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Sneakers have changed for the better

The end of hype culture shifted the way we view sneakers

Sneakers have changed for the better The end of hype culture shifted the way we view sneakers

From whatever perspective we look at the last few years of fashion evolution, the weight and presence of sneakers is undeniable. From the dawn of streetwear to the intersection with luxury, their presence and their evolution has always been a thermometer of change, a useful metric to understand the movements in the tastes of buyers and in the market. If at the height of hype culture the sneaker had become a cult object in a status that very often transcended into fanaticism, in recent years a series of factors have decreed a slow but decisive change within the fashion world. When five years ago Balenciaga showed to the world for the first time the Triple S gave life to a new season of luxury sneakers as we know it, leading over time to the birth of historic and lasting collaborations, from Nike and Off-White™ to Prada and adidas, in a race towards a market that today is worth 109 billion dollars but that in 2030 could be worth 165 billion. A profitable market, but one that today is undergoing a visible change and that also passes through the collaboration system which, having abandoned the hype of past years, has begun to shift its attention towards a different idea of sneakers.

Loewe, for example, chose to collaborate with Swiss brand On, while Maison Margiela scored a collabo between Salomon and MM6, a sub-label of the brand. When it's not technical sneakers, however, brands are opting for sustainability, as in the case of Marni and its collaboration with Veja. «I think we are in a very interesting time, where there is a cyclical shift happening», Nick Sisombath, founder of Collegium, told us. «We personally feel like it's going back to a more community driven culture that is appreciating the quality as well as story that comes with the product. The consumers are getting more involved with the dollars they are spending, and they are looking for something beyond "hype" and more so "why."» Collegium, a sneaker brand born in California in mid-2015, owes part of its success precisely to its ability to represent the new needs of the community, kept active by the brand through IG Live and Discord, and driven by what Nick calls Collegium's three pillars: Material, Craft and Wearability. «With social media, consumers can discover brands that may not have as deep pockets as some of the larger corporations.  Ten years ago, this brand we started out of the garage would have never had the chance. Buyers will always be for the "hype" but we think the consumer is starting to dig a little deeper into their purchasing decisions, and asking themselves "why"». A more conscientious audience is only the direct consequence of what in many ways has been a disenchantment with what for years has been the dominant culture in the sneaker market but which, over time, has clashed with the true desires of buyers, tired of mechanisms like limited drops perceived as unmeritocratic and often, simply, unfair.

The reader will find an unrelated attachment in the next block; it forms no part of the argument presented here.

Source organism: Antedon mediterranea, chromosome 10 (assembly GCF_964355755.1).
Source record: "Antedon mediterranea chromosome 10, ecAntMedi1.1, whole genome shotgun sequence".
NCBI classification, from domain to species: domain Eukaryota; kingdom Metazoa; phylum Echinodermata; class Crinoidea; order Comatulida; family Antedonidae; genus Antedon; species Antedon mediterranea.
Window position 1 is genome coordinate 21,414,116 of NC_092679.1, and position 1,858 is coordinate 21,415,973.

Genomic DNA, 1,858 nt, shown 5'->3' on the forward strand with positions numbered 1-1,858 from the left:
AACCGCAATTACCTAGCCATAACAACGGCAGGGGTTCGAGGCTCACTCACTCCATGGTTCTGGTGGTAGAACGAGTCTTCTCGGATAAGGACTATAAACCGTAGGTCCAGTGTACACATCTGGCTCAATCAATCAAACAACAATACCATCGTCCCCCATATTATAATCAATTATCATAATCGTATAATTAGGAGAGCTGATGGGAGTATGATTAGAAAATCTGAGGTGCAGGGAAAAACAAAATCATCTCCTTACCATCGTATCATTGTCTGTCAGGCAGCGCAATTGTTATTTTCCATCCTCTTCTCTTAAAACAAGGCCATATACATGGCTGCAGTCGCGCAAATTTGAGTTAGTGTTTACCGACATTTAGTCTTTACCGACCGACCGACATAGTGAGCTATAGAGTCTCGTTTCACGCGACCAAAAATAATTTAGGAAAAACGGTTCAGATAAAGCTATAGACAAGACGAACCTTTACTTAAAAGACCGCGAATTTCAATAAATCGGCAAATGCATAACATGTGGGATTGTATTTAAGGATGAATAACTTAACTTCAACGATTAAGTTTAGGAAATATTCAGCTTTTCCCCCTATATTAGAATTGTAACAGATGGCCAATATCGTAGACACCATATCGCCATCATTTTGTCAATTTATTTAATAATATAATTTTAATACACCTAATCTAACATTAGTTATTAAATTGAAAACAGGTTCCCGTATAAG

While the general trend will remain the same as it has been in recent years, as evidenced by the growing value of the resell market, the change in the sneaker world seems to be living mostly on small niches and subcultures born to satisfy a need for belonging that is missing elsewhere. «Going to a more niche brand adds that layer of authenticity to the collaboration» Elizabeth Semmelhack, curator of the Bata Shoe Museum in Toronto told Vogue Business, telling in a few words the change of mindset behind the new strategies of brands, ready in many cases to follow these new developments in the market to meet the needs of their communities. Precisely around the community New Balance has built part of its renewed success, what Teddy Santis, founder of Aimé Leon Dore and creative director of the Made in USA section of the brand, summarized in the phrase "Internation Friendship Through Basketball" «This trend will require brands and retailers to change the way they bring products to market» wrote The NPD Group in its report Sneakernomics. «Those that don’t make this fashion-oriented shift will face potential sales challenges.» Not a warning, but definitely a wake-up call for those who hadn't yet realized that the market has changed and that, whether we like it or not, there are no more sneakers than there used to be.